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Emergency patch released for critical security hole in Microsoft's malware scanner


May 09, 2017

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Emergency patch released for critical security hole in Microsoft's malware scanner

You know a security hole is serious if Microsoft issues a patch for it just hours before the company is scheduled to release its regular bundle of Patch Tuesday updates.

Microsoft has issued an update for the Microsoft Malware Protection Engine, addressing a security vulnerability that could allow remote code execution if one of Microsoft’s anti-virus products scans a boobytrapped file. As Microsoft warns in its advisory, an attacker could exploit the vulnerability to seize control of a victim’s PC.

In short, running Microsoft’s anti-virus software would have protected against a raft of malware, but it may also have made your computer more vulnerable.

The risk is that an attacker could deliberately send a malicious file which exploits the vulnerability to a computer, whether it be via email, instant messaging or a web browser link. Once it has triggered, an attacker could then take complete control of the computer, install spyware, and steal data.

The vulnerability was found by Tavis Ormandy and Natalie Silvanovich, two researchers in Google’s Project Zero team. In a curt announcement of his discovery, Ormandy described the flaw as “the worst Windos remote code exec in recent memory. This is crazy bad… Attack works against a default install, don’t need to be on the same LAN, and it’s wormable.”

To its enormous credit, Microsoft’s security team patched the vulnerability late on Monday, and began to roll out the fix to users.

Even Tavis Ormandy managed to be impressed with the speedy response.

As is their want, Google Project Zero published details of the flaw – including proof-of-concept code that could potentially be taken by attackers and turned against vulnerable users:

Before executing JavaScript, mpengine uses a number of heuristics to decide if evaluation is necessary. One such heuristic estimates file entropy before deciding whether to evaluate any javascript, but we’ve found that appending some complex comments is enough to trigger this.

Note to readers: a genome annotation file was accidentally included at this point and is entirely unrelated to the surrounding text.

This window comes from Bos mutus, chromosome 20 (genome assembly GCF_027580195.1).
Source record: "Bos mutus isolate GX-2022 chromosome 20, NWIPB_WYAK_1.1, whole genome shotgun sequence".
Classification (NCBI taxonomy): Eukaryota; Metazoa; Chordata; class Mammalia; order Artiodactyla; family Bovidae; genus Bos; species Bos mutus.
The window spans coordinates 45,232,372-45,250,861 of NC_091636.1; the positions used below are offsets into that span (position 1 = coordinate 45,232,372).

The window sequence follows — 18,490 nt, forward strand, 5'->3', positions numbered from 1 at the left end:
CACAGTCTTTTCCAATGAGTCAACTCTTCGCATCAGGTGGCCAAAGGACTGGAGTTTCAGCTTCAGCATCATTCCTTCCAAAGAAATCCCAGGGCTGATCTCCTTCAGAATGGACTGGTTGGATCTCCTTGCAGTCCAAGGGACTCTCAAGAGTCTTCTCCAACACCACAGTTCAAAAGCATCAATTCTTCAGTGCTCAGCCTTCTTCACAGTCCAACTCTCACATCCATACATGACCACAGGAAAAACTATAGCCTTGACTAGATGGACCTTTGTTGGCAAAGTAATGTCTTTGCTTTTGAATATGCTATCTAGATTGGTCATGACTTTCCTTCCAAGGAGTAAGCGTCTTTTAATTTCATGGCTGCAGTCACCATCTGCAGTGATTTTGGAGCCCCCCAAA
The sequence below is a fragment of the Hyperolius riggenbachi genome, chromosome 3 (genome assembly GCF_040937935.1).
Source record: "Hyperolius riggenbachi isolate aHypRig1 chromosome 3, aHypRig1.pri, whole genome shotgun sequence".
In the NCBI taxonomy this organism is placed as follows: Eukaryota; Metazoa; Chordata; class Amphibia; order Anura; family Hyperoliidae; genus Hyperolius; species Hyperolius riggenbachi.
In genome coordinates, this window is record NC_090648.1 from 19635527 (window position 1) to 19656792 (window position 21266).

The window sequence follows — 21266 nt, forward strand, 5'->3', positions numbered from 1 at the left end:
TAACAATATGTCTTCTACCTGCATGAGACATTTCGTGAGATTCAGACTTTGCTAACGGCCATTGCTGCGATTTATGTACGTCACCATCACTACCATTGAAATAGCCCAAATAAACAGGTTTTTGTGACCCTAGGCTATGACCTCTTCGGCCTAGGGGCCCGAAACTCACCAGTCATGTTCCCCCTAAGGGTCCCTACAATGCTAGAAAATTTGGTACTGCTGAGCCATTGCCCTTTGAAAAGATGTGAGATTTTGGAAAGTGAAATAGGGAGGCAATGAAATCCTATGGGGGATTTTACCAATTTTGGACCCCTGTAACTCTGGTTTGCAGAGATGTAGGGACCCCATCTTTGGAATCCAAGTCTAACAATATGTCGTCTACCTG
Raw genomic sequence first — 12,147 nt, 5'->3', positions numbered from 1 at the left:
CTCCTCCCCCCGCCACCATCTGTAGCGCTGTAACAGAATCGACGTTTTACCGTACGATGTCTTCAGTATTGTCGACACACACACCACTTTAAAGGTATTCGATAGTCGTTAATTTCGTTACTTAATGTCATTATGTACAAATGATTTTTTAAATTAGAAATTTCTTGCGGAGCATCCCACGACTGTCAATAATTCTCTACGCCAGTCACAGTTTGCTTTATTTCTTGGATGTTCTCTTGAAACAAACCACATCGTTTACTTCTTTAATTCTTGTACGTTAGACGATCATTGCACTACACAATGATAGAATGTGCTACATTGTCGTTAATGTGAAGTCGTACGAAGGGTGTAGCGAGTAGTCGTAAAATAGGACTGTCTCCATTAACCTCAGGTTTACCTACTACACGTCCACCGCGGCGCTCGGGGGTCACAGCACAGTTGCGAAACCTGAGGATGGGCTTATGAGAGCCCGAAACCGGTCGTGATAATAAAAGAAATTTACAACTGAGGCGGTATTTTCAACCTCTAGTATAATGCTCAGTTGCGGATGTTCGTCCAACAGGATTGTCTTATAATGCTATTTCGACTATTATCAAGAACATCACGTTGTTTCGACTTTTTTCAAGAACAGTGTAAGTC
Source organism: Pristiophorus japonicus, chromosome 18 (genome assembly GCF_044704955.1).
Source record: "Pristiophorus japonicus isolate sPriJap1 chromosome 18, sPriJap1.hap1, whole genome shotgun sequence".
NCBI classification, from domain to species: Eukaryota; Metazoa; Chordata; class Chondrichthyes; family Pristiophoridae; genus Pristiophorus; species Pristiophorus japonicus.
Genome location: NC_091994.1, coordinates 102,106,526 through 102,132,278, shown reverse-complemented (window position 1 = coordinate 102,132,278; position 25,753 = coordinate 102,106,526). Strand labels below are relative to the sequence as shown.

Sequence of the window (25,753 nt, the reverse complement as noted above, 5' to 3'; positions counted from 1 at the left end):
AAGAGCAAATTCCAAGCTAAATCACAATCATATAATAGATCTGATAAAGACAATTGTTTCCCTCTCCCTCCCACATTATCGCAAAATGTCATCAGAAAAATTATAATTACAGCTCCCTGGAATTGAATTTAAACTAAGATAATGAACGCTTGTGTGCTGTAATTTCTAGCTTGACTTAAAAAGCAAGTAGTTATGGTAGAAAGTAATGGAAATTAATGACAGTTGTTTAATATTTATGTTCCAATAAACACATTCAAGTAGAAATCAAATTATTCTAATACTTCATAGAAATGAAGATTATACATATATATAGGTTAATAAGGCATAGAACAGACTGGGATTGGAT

The attached proof of concept demonstrates this, but please be aware that downloading it will immediately crash MsMpEng in it’s default configuration and possibly destabilize your system. Extra care should be taken sharing this report with other Windows users via Exchange, or web services based on IIS, and so on.

As mpengine will unpack arbitrarily deeply nested archives and supports many obscure and esoteric archive formats (such as Amiga ZOO and MagicISO UIF), there is no practical way to identify an exploit at the network level, and administrators should patch as soon as is practically possible.

We have verified that on Windows 10, adding a blanket exception for C:\ is enough to prevent automatic scanning of filesystem activity (you can still initiate manual scans, but it seems prudent to do so on trusted files only, making the action pointless).

Personally I’m unconvinced that Google publishing proof-of-concept code exploiting the flaw in Microsoft’s software helps the vast majority of internet users. But that’s perhaps a debate for another time.

The important thing now, of course, is for users who rely upon the likes of Microsoft Forefront Endpoint Protection, Microsoft Security Essentials, Windows Defender, and Microsoft Endpoint Protection to ensure that they have updated their systems. You can check if your own PC is protected by ensuring that the version of Microsoft Malware Protection Engine you have installed is version 1.1.13704.0 or later.

Microsoft explains in its advisory about the out-of-band security update that typically end users and enterprise administrators will have their systems automatically updated within 48 hours of a patch being released. But it probably wouldn’t hurt to update your systems immediately by clicking the “Check Update” button.

Bugs exist in virtually all software. Often the important thing is not so much the bug itself, but how well the vendor responds to the bug’s discovery – and how well they are able to provide support for their customer base. In this case, it’s hard to fault Microsoft’s response.




Graham Cluley is an award-winning security blogger, researcher and public speaker. He has been working in the computer security industry since the early 1990s.

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